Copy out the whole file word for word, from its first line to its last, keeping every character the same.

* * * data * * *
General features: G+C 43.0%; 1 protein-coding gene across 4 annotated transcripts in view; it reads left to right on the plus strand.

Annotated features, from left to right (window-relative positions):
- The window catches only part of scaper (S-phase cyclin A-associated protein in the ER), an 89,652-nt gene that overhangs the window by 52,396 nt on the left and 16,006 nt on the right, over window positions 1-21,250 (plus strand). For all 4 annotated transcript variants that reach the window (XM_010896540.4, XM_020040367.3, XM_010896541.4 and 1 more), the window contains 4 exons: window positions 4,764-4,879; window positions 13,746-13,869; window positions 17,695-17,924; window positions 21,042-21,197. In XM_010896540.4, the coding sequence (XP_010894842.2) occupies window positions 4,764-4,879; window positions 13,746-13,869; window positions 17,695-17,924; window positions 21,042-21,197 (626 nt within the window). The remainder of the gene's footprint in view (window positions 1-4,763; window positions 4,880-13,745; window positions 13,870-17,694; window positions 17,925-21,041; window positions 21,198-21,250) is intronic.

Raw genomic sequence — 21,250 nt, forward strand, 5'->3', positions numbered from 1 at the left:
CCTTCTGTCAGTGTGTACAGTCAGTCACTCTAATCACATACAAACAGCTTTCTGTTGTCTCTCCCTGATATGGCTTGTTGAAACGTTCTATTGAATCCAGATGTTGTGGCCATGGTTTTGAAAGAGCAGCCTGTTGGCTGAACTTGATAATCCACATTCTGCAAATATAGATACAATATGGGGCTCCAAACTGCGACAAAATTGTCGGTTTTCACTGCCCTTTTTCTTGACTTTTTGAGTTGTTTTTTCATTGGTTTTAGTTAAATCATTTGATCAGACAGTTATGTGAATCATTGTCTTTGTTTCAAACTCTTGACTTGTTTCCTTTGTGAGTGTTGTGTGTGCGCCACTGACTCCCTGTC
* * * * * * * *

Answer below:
General features: G+C 43.0%; 1 protein-coding gene across 4 annotated transcripts in view; it reads left to right on the plus strand.

Annotated features, from left to right (window-relative positions):
- The window catches only part of scaper (S-phase cyclin A-associated protein in the ER), an 89,652-nt gene that overhangs the window by 52,396 nt on the left and 16,006 nt on the right, over window positions 1-21,250 (plus strand). For all 4 annotated transcript variants that reach the window (XM_010896540.4, XM_020040367.3, XM_010896541.4 and 1 more), the window contains 4 exons: window positions 4,764-4,879; window positions 13,746-13,869; window positions 17,695-17,924; window positions 21,042-21,197. In XM_010896540.4, the coding sequence (XP_010894842.2) occupies window positions 4,764-4,879; window positions 13,746-13,869; window positions 17,695-17,924; window positions 21,042-21,197 (626 nt within the window). The remainder of the gene's footprint in view (window positions 1-4,763; window positions 4,880-13,745; window positions 13,870-17,694; window positions 17,925-21,041; window positions 21,198-21,250) is intronic.

Raw genomic sequence — 21,250 nt, forward strand, 5'->3', positions numbered from 1 at the left:
CCTTCTGTCAGTGTGTACAGTCAGTCACTCTAATCACATACAAACAGCTTTCTGTTGTCTCTCCCTGATATGGCTTGTTGAAACGTTCTATTGAATCCAGATGTTGTGGCCATGGTTTTGAAAGAGCAGCCTGTTGGCTGAACTTGATAATCCACATTCTGCAAATATAGATACAATATGGGGCTCCAAACTGCGACAAAATTGTCGGTTTTCACTGCCCTTTTTCTTGACTTTTTGAGTTGTTTTTTCATTGGTTTTAGTTAAATCATTTGATCAGACAGTTATGTGAATCATTGTCTTTGTTTCAAACTCTTGACTTGTTTCCTTTGTGAGTGTTGTGTGTGCGCCACTGACTCCCTGTC